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Censored book that talks about the big business of hormonal transition

The author of a book that discusses the big business behind hormonal transition claims censorship

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  • 20/11/2020
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Censored book that talks about the big business of hormonal transition
Abigail Shrier's book, an American writer, is a journalistic investigation that explores a concept previously studied in psychology. (Foto: Pixabay)

Abigail Shrier caused controversy for her first publication: "Irreversible Damage," a book published in June 2020 and contentious in the transgender community.

Abigail Shrier's book, an American writer, is a journalistic investigation that explores a concept previously studied in psychology: "Rapid-onset gender dysphoria," referring to a phenomenon recently observed in the United States. There has been a significant growth of adolescents (women) who identify as transgender in a short time - without previously shown any signs of identity problems - and seek to initiate a process of I change sex as soon as possible. Under a self-diagnosis of "dysphoria," teenagers begin their transition. According to the author, they are doctors, therapists, activists, and teachers, who encourage and help teenage girls to undergo sex-change treatments for fear that, if they do not, being branded as "transphobic.

WHAT IS THE CONTROVERSY ALL ABOUT?

After launching her book on the Joe Rogan show, the famous American host, Abigail Shrier, reported great hatred. Several people said that her book invited to normalize hate speech towards transgender people.

The author denounced that she has been censored and has not been allowed to promote her work on a large scale, while she has been given publicity on topics that encourage contrary views. She also points out that some editorials have prohibited journalists from reviewing her research.

Abigail Shrier decided to respond, "I fully support the adult medical transition. And I have no desire to be a provocateur. I also have no malicious interest in the social life of others." She maintains that her interest is purely journalistic and that she wanted to help adolescents' parents (since she only talks about them in her book) to understand the phenomenon. "There is nothing malicious in suggesting that most adolescents are not in a good position to undergo irreversible alterations in their bodies, particularly if they suffer from trauma or any other mental health problems that are associated with expressions of dysphoria."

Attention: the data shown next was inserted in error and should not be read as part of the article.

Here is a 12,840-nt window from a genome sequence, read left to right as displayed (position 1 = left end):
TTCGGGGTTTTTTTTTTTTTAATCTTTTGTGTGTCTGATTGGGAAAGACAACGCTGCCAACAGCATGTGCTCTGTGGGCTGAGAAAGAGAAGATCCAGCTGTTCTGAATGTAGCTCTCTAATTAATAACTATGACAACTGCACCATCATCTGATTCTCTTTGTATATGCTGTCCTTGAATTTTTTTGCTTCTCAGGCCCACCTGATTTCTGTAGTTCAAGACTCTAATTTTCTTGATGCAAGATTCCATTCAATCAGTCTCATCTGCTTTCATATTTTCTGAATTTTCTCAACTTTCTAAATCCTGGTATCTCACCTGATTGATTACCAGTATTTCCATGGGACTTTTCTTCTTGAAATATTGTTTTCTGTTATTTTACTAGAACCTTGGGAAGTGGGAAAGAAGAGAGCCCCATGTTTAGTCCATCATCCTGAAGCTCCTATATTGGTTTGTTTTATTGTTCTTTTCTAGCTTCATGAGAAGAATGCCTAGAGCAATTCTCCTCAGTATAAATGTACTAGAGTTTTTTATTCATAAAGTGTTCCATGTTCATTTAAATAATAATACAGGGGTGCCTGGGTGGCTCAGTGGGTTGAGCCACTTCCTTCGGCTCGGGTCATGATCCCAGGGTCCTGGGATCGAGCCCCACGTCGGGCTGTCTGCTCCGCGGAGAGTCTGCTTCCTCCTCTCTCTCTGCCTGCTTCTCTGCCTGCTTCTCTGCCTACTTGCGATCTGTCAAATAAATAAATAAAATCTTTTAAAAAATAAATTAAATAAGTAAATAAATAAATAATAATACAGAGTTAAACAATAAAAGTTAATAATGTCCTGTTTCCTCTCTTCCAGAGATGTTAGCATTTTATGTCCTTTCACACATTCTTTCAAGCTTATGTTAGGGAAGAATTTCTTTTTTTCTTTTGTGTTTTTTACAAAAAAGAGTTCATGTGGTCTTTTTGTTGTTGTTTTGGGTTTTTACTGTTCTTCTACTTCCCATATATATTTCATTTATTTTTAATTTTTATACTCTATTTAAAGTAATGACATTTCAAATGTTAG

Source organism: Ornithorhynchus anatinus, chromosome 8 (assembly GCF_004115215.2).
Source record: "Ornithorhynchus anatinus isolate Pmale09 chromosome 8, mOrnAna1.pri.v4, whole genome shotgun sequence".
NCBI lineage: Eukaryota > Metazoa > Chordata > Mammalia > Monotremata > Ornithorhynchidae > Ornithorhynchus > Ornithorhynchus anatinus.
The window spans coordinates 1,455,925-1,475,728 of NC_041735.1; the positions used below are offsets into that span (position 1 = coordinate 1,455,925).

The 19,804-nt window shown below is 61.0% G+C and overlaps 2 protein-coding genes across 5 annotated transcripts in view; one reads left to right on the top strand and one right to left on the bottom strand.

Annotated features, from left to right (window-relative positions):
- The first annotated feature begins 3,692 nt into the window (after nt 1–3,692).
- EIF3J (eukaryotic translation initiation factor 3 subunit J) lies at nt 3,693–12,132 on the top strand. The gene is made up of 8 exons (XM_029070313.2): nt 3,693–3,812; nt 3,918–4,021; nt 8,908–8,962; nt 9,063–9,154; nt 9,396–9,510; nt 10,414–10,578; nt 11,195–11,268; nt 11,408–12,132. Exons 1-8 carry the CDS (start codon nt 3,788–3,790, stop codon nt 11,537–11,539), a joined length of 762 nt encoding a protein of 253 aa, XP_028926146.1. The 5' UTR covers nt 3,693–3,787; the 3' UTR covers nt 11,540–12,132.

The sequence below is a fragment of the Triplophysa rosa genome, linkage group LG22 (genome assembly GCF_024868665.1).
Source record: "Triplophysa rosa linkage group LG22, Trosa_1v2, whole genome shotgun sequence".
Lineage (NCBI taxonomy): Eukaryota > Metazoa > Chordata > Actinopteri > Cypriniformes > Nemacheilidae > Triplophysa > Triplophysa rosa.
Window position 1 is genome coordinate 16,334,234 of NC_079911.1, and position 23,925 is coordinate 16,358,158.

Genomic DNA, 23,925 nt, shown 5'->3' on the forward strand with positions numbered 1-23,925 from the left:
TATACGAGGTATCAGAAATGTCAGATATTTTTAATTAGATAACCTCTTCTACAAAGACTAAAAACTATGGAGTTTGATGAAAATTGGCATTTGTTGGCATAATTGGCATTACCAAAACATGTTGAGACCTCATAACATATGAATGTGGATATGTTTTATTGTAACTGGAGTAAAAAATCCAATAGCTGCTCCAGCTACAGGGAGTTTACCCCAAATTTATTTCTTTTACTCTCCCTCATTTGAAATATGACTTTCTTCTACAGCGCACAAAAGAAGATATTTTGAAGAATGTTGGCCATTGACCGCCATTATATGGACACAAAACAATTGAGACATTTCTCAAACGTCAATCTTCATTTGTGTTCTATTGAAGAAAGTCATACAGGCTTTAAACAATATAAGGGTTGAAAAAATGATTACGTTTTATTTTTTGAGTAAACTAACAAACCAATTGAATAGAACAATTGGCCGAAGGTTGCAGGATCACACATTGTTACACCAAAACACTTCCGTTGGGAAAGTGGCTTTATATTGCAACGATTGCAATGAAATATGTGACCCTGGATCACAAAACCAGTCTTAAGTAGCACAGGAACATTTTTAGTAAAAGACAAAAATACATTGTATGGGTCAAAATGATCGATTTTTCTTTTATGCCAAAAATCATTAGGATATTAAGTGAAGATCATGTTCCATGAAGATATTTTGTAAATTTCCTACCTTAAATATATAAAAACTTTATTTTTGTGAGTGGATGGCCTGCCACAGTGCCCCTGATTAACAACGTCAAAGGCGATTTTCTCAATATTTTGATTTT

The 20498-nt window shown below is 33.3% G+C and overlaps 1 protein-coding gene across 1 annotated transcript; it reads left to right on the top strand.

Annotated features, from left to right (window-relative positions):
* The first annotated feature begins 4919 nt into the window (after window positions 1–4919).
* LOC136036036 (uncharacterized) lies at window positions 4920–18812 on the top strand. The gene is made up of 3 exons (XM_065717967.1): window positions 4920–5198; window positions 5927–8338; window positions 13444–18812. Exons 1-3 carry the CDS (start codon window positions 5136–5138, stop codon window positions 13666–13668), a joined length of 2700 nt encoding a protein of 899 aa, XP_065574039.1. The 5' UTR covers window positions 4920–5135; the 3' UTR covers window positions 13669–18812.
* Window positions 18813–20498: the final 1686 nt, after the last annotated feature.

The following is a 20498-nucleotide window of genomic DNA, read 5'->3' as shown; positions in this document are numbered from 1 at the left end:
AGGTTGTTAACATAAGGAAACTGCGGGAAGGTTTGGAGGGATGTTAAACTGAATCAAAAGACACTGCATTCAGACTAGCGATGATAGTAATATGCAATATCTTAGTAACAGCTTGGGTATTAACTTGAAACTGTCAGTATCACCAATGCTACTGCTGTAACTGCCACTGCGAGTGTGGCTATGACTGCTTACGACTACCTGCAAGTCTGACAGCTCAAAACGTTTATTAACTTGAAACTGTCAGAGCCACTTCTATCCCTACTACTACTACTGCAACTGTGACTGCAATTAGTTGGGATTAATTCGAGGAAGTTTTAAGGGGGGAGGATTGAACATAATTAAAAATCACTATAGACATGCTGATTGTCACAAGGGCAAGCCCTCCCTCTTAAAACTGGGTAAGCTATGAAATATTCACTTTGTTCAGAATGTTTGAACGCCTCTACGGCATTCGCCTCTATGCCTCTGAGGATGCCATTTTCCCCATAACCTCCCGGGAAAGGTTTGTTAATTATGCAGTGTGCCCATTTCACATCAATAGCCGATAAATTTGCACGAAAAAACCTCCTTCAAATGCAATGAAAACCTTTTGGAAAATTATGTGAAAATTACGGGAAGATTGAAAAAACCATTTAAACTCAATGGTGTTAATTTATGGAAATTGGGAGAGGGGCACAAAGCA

WHAT DOES THE TRANS COMMUNITY THINK?

Criticisms of the author's work come mainly from the trans community. They suggest that the book normalizes hate speech and does not allow there to be a real acceptance of people who identify as transgender.

Paula Outon, a trans woman and a fervent follower of feminism, points out that accepting herself as a transgender person is a challenging path to follow. Suggesting that it's done due to social influence or mental health problems is a statement that incites hatred and significantly reduces the complex vision of what it is to identify as a trans person.

"The personal fight with yourself was super complicated. During the first year of my transition, I cried 4 out of 24 hours a day. It seemed to me that I was never going to be able to feel full [...] Crossing the threshold of accepting you as a trans woman is very difficult; it is violent. "

Traducción: Valentina K. Yanes.